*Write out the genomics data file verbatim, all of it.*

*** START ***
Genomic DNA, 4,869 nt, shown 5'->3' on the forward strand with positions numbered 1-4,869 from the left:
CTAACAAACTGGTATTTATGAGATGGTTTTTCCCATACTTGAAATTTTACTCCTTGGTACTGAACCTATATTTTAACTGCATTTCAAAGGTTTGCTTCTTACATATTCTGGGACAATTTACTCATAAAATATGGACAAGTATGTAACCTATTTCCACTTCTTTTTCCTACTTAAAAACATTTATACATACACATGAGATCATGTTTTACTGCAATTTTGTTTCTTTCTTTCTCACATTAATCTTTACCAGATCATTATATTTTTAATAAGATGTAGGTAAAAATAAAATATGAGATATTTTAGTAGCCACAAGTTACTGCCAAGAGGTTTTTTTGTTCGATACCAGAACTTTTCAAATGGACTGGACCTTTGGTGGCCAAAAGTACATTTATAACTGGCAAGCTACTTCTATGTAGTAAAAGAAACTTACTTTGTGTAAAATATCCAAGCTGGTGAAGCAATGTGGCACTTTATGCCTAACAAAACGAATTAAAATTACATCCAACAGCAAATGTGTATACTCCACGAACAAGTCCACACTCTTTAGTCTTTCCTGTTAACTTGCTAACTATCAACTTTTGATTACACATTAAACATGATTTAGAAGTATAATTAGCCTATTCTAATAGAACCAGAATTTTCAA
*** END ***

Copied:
Genomic DNA, 4,869 nt, shown 5'->3' on the forward strand with positions numbered 1-4,869 from the left:
CTAACAAACTGGTATTTATGAGATGGTTTTTCCCATACTTGAAATTTTACTCCTTGGTACTGAACCTATATTTTAACTGCATTTCAAAGGTTTGCTTCTTACATATTCTGGGACAATTTACTCATAAAATATGGACAAGTATGTAACCTATTTCCACTTCTTTTTCCTACTTAAAAACATTTATACATACACATGAGATCATGTTTTACTGCAATTTTGTTTCTTTCTTTCTCACATTAATCTTTACCAGATCATTATATTTTTAATAAGATGTAGGTAAAAATAAAATATGAGATATTTTAGTAGCCACAAGTTACTGCCAAGAGGTTTTTTTGTTCGATACCAGAACTTTTCAAATGGACTGGACCTTTGGTGGCCAAAAGTACATTTATAACTGGCAAGCTACTTCTATGTAGTAAAAGAAACTTACTTTGTGTAAAATATCCAAGCTGGTGAAGCAATGTGGCACTTTATGCCTAACAAAACGAATTAAAATTACATCCAACAGCAAATGTGTATACTCCACGAACAAGTCCACACTCTTTAGTCTTTCCTGTTAACTTGCTAACTATCAACTTTTGATTACACATTAAACATGATTTAGAAGTATAATTAGCCTATTCTAATAGAACCAGAATTTTCAA